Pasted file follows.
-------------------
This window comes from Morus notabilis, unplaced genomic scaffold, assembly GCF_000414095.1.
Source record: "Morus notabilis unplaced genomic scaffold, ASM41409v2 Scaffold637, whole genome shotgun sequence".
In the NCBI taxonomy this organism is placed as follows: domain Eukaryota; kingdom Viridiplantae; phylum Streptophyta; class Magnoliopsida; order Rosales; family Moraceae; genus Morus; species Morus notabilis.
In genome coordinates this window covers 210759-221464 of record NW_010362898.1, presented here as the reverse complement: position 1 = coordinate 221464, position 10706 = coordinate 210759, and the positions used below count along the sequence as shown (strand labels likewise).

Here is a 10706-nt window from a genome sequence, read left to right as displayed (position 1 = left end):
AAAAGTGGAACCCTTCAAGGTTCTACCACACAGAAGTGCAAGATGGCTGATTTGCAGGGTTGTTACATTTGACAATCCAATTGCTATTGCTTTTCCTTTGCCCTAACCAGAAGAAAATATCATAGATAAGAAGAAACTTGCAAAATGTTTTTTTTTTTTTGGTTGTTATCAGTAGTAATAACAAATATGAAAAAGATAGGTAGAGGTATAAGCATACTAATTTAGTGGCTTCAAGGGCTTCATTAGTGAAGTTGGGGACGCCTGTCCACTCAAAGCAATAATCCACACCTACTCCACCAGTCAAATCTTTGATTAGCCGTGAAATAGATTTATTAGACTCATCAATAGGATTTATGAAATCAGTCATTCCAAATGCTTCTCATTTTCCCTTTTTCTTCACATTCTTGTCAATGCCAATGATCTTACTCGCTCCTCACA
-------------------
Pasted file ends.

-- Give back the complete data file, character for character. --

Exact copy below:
This window comes from Morus notabilis, unplaced genomic scaffold, assembly GCF_000414095.1.
Source record: "Morus notabilis unplaced genomic scaffold, ASM41409v2 Scaffold637, whole genome shotgun sequence".
In the NCBI taxonomy this organism is placed as follows: domain Eukaryota; kingdom Viridiplantae; phylum Streptophyta; class Magnoliopsida; order Rosales; family Moraceae; genus Morus; species Morus notabilis.
In genome coordinates this window covers 210759-221464 of record NW_010362898.1, presented here as the reverse complement: position 1 = coordinate 221464, position 10706 = coordinate 210759, and the positions used below count along the sequence as shown (strand labels likewise).

Here is a 10706-nt window from a genome sequence, read left to right as displayed (position 1 = left end):
AAAAGTGGAACCCTTCAAGGTTCTACCACACAGAAGTGCAAGATGGCTGATTTGCAGGGTTGTTACATTTGACAATCCAATTGCTATTGCTTTTCCTTTGCCCTAACCAGAAGAAAATATCATAGATAAGAAGAAACTTGCAAAATGTTTTTTTTTTTTTGGTTGTTATCAGTAGTAATAACAAATATGAAAAAGATAGGTAGAGGTATAAGCATACTAATTTAGTGGCTTCAAGGGCTTCATTAGTGAAGTTGGGGACGCCTGTCCACTCAAAGCAATAATCCACACCTACTCCACCAGTCAAATCTTTGATTAGCCGTGAAATAGATTTATTAGACTCATCAATAGGATTTATGAAATCAGTCATTCCAAATGCTTCTCATTTTCCCTTTTTCTTCACATTCTTGTCAATGCCAATGATCTTACTCGCTCCTCACA